David G. Savage, 9th Circuit Rebuked Again, A.B.A.J., July, 1998, at 40. See also Bob Egelko,
Judge Accused of Misconduct for Writing Dissenting Opinion, BOULDER DAILY CAMERA, July 8,
1995, at B-3 (liberal judge J. Anthony Kline accused of judicial misconduct by state commission
for dissenting, on grounds of conscience, from a 2-1 ruling concerning the erasure of past rulings
in a case).
“I do,” I replied. “I hope it’s more impressive than your last one.”
Rodrigo winced, then said, “I’ll let you decide. Do you recall the cls
position on indeterminacy?”
“Of course,” I replied. “It holds that legal reasoning, especially of the
case-law variety, never, or almost never, dictates a single conclusion.41 By
picking one argument or line of authority, the lawgiver can make one outcome
appear inevitable and just. By picking another, he or she can rationalize the
opposite result. This open-textured quality, first pointed out by the legal realists
in the early part of the century, allows a wide scope for politics and disguised
personal predilection on the part of the decisionmaker. Cls refined this critique
and applied it to a host of areas, including torts,42 contracts,43 constitutional,44 and
“And have you considered how the same thing may apply to policy
arguments?” Rodrigo asked.
“I suppose it could,” I said. “There’s the old joke about how you can
almost always find an opposite proverb for any situation. Look before you leap.
See David Kairys, Legal Reasoning, in THE POLITICS OF LAW [hereinafter POLITICS] 11 (D.
Kairys ed., 1982).
E.g., Duncan Kennedy, Distributive and Paternalist Motives in Contract and Tort Law, 41
MD. L. REV. 563 (1982).
Peter Gabel & Jay M. Feinman, Contract Law as Ideology, in POLITICS, supra note 42, at
Alan Freeman, Legitimizing Racial Discrimination Through Antidiscrimination Law: A
Critical Review of Supreme Court Doctrine, 62 MINN. L. REV. 1049 (1978).
Karl E. Klare, Critical Theory and Labor Relations Law, in POLITICS, supra note 41, at 65.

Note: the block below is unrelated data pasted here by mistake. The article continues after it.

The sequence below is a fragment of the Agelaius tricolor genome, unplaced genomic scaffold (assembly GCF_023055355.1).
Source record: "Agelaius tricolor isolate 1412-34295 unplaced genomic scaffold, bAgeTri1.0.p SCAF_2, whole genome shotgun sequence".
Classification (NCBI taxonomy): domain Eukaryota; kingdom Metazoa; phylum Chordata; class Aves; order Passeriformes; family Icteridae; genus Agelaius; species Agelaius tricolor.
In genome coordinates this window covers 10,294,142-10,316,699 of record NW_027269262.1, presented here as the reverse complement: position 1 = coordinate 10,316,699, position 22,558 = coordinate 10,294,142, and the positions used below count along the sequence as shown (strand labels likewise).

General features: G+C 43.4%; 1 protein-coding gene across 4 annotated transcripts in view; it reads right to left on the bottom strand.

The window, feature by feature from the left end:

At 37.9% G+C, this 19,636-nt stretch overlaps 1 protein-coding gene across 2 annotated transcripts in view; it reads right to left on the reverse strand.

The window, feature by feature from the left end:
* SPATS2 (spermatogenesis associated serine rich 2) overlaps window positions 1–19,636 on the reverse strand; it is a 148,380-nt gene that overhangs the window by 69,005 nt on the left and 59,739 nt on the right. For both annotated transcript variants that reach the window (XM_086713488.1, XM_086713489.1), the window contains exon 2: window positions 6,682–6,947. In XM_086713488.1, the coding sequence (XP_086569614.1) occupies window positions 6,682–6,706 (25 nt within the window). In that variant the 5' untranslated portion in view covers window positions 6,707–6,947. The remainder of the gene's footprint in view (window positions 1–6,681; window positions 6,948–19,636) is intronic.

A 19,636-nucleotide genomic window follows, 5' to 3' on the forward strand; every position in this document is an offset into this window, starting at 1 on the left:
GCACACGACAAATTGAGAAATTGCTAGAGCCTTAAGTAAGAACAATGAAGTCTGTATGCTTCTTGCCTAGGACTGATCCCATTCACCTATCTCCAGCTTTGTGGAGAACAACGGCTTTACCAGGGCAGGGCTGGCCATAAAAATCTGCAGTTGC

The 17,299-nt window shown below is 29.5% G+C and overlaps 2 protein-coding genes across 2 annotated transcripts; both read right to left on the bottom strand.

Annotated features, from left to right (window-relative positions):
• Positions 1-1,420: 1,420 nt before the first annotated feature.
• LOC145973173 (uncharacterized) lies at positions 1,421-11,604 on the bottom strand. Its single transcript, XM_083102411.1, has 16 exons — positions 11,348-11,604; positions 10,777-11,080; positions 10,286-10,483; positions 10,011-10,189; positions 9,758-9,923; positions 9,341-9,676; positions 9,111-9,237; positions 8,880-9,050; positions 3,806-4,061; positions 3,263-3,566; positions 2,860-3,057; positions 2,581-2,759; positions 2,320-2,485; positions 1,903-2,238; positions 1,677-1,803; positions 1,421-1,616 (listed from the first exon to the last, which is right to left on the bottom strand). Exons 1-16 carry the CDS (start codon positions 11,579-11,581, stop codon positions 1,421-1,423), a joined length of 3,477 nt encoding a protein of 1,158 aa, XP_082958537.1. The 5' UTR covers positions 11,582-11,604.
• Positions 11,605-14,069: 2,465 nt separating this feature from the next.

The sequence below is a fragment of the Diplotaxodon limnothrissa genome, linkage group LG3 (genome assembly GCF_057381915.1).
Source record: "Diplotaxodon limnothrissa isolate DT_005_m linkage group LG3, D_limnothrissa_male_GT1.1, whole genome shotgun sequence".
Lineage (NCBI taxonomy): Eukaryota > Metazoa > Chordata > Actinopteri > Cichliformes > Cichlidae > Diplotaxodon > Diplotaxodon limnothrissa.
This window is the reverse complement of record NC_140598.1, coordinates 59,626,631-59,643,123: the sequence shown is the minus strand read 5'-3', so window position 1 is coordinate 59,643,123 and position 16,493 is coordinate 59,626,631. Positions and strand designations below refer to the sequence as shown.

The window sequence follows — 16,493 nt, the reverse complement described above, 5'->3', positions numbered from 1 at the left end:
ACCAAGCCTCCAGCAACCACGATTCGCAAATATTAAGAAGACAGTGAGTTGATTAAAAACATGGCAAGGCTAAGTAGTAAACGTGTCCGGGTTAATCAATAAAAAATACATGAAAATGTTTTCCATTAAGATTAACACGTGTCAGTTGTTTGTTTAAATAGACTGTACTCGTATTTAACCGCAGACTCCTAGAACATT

He who hesitates is lost. Birds of a feather flock together. Opposites attract. And
“Well, consider how the rallying cry of judicial independence is set off
against other maxims that we also subscribe to and trot out from time to time:
Judicial responsibility or accountability.46 Judicial restraint.47 Law as the least
dangerous branch.48 Strict construction.49 Checks and balances.50 The will of the
people should not be lightly set aside.”51
“So you’re saying that judicial independence is part of a matrix of values
that surround the judiciary and its functioning. When we want to limit a judge’s
prerogative, we pick one of the narrowing kind. But when we like what they’re
doing — such as when they intervene on behalf of discrete and insular
minorities52 — we forget these other maxims and genuflect toward judicial
independence. We praise judges for their courage in interceding on behalf of
weak, impotent, voiceless groups.”53
Judge J. Clifford Wallace, Resolving Judicial Corruption while Preserving Judicial
Independence: Comparative Perspectives, 28 CAL. W. INT’L L.J. 341, 341 (pointing out that
criticism of judges and demands for accountability are world-wide).
Alexander Bickel, THE LEAST DANGEROUS BRANCH: THE SUPREME COURT AT THE BAR OF
POLITICS (1962) [hereinafter BICKEL] (praising judicial self-restraint); ACTIVISM, supra note 10.
BICKEL, supra note 47.
See Stanley C. Brubaker, The Role of the Supreme Court: Judicial Activism or Self-
Restraint? 47 MD. L. REV. 162 (1987).